Court rules firing someone with dreadlocks is not racial discrimination

Court rules firing someone with dreadlocks is not racial discrimination
Source: Getty Images
Source: Getty Images

In 2010, Chastity Jones had her job offer rescinded from insurance claim company Catastrophe Management Solutions based in Alabama. This wasn't because a bad reference or a salary dispute, but because of her hair. Jones had dreadlocks which, the company stated, tend to "get messy."

After receiving a complaint from Jones, the Equal Employment Opportunity Commission filed a lawsuit against the company on her behalf. According to court documents, the EEOC claimed that a "prohibition of
dreadlocks in the workplace constitutes race discrimination because dreadlocks are a manner of wearing the hair that is physiologically and culturally associated with people of African descent." 

But on Thursday, a U.S. Court of Appeals upheld a ruling from a district court that stated one's hairstyle is not an immutable characteristic. In other words, Title VII of the Civil Rights Act of 1964, the federal law that prohibits discrimination based on sex, race, color, national origin and religion, only protects against traits that cannot be changed.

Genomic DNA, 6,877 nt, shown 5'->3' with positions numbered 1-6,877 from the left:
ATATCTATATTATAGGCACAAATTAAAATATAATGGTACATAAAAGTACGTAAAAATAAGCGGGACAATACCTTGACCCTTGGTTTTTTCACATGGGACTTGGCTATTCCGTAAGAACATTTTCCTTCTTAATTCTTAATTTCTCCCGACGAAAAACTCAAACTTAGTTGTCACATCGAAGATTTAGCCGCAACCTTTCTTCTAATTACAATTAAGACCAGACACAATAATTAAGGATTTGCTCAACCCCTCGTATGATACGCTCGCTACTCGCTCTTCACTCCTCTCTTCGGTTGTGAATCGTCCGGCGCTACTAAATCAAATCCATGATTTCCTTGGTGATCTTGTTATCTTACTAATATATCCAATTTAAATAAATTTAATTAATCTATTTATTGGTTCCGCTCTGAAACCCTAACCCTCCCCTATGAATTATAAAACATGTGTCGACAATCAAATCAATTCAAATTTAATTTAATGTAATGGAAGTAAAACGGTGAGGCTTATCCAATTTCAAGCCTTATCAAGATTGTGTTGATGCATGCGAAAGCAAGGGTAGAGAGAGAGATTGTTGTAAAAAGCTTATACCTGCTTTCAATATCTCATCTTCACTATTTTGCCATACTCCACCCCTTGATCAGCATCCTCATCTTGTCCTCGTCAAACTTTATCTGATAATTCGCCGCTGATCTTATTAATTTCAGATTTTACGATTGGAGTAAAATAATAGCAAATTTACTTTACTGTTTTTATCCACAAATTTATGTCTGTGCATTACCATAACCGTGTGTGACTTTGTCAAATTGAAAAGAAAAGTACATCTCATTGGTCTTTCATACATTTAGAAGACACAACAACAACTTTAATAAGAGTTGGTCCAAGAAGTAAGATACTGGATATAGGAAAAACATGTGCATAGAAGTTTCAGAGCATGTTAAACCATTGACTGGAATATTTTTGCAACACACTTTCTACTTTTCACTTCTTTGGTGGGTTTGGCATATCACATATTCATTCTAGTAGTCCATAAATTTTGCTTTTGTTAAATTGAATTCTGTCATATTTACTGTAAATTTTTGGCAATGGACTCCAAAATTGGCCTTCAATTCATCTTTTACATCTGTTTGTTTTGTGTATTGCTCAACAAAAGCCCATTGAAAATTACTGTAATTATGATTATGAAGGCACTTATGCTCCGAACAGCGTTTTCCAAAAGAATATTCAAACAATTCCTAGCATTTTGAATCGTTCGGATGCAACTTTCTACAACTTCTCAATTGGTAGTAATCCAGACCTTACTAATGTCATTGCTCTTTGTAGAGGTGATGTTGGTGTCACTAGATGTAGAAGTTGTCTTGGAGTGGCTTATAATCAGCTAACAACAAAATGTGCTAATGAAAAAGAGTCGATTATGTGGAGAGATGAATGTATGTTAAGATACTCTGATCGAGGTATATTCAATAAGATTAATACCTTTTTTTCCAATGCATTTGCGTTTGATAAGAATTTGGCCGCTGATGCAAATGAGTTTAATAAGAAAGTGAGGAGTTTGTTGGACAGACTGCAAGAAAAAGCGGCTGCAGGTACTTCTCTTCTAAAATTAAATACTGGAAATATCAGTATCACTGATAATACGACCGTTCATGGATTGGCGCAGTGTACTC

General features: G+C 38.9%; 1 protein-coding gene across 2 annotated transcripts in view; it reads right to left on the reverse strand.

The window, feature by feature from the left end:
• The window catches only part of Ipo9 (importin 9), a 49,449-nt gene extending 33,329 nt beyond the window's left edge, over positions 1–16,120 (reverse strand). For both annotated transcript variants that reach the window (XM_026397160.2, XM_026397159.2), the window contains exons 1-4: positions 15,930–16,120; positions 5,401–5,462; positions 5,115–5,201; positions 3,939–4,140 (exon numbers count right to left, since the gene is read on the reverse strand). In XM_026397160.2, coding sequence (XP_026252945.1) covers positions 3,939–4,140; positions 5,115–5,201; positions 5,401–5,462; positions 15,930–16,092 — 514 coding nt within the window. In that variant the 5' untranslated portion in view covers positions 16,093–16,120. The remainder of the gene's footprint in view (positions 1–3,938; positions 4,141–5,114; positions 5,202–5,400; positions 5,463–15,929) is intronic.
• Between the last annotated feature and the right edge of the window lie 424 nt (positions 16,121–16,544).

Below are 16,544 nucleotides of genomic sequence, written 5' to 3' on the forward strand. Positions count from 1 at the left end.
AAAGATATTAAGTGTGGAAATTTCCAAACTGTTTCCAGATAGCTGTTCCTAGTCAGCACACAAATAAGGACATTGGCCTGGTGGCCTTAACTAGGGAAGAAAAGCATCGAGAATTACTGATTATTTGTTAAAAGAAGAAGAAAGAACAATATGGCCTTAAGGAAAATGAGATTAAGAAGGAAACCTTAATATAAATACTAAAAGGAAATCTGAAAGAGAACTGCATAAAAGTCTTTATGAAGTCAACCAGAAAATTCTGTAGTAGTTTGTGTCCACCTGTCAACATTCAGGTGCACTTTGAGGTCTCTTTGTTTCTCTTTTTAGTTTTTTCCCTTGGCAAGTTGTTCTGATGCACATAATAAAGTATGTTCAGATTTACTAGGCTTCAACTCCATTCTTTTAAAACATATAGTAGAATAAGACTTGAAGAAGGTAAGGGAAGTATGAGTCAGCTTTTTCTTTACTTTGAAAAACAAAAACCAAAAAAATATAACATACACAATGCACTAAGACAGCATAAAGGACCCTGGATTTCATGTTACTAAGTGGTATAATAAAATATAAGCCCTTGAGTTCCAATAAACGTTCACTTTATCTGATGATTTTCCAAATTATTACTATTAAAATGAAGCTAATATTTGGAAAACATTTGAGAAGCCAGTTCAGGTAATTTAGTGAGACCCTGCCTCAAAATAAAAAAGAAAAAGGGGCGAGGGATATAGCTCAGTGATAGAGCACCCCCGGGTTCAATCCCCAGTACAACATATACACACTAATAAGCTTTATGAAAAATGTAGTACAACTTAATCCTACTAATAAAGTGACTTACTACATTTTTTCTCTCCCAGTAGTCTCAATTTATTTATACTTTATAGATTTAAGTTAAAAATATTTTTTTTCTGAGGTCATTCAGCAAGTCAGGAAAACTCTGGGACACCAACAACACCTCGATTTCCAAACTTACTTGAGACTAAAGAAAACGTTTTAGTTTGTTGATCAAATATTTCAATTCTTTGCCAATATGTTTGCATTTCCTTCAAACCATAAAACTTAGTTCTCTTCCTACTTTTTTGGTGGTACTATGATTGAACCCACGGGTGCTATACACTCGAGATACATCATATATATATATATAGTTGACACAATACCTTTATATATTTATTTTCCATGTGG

So according to the court, hair is a perfectly legal — and not discriminatory — reason to either fire or choose not to hire someone. 

U.S. Court of Appeals
Source: 
Mic/Pressmaster

"The proposed amended complaint does not assert that dreadlocks — though culturally associated with race — are an immutable characteristic of black persons," reads the court's ruling. "The ... complaint [from the EEOC] did not set out a plausible claim that CMS intentionally discriminated against Ms. Jones, individually, because of her race." 

While the court seems to believes that dreadlocks are loosely related to race, it's people of color that often face consequences, like being fired or sent home from school, for wearing dreadlocks or natural hairstyles. POC with locs, unlike white people with loc'd hair, are often assumed to be dirty, writer Stephanie Smith-Strickland previously explained to Mic. "Those assumptions automatically don't come for [non-people of color]." 

So, while technically both POC and non-POC can wear dreadlocks, the way the look is perceived does, in fact, often come down to race. 

As seen by the uproar that ensued when Marc Jacobs walked a group of white models down his New York Fashion Week runway in dreadlocks, the hairstyle, and the cultural implications behind it, is a hot topic that cannot be solved in one court case. 

But one has to ask: Would a white person have had their offer rescinded if they had dreadlocks? 

How much do you trust the information in this article?

Hayley Wilbur

Hayley is a staff writer at Mic, covering style. Say hi: hayley@mic.com.

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